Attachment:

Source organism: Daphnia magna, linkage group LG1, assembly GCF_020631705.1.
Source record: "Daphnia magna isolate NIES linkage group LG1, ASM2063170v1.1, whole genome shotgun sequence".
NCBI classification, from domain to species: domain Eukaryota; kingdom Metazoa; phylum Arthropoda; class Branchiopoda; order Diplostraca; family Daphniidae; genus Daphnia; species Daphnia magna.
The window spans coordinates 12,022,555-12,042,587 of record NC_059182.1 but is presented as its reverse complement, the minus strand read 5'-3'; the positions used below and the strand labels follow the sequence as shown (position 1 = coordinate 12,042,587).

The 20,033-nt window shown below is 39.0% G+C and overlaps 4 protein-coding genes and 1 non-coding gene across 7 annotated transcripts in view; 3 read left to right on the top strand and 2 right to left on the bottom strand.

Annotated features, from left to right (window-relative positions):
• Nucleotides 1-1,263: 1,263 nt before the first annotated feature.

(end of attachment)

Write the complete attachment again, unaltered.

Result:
Source organism: Daphnia magna, linkage group LG1, assembly GCF_020631705.1.
Source record: "Daphnia magna isolate NIES linkage group LG1, ASM2063170v1.1, whole genome shotgun sequence".
NCBI classification, from domain to species: domain Eukaryota; kingdom Metazoa; phylum Arthropoda; class Branchiopoda; order Diplostraca; family Daphniidae; genus Daphnia; species Daphnia magna.
The window spans coordinates 12,022,555-12,042,587 of record NC_059182.1 but is presented as its reverse complement, the minus strand read 5'-3'; the positions used below and the strand labels follow the sequence as shown (position 1 = coordinate 12,042,587).

The 20,033-nt window shown below is 39.0% G+C and overlaps 4 protein-coding genes and 1 non-coding gene across 7 annotated transcripts in view; 3 read left to right on the top strand and 2 right to left on the bottom strand.

Annotated features, from left to right (window-relative positions):
• Nucleotides 1-1,263: 1,263 nt before the first annotated feature.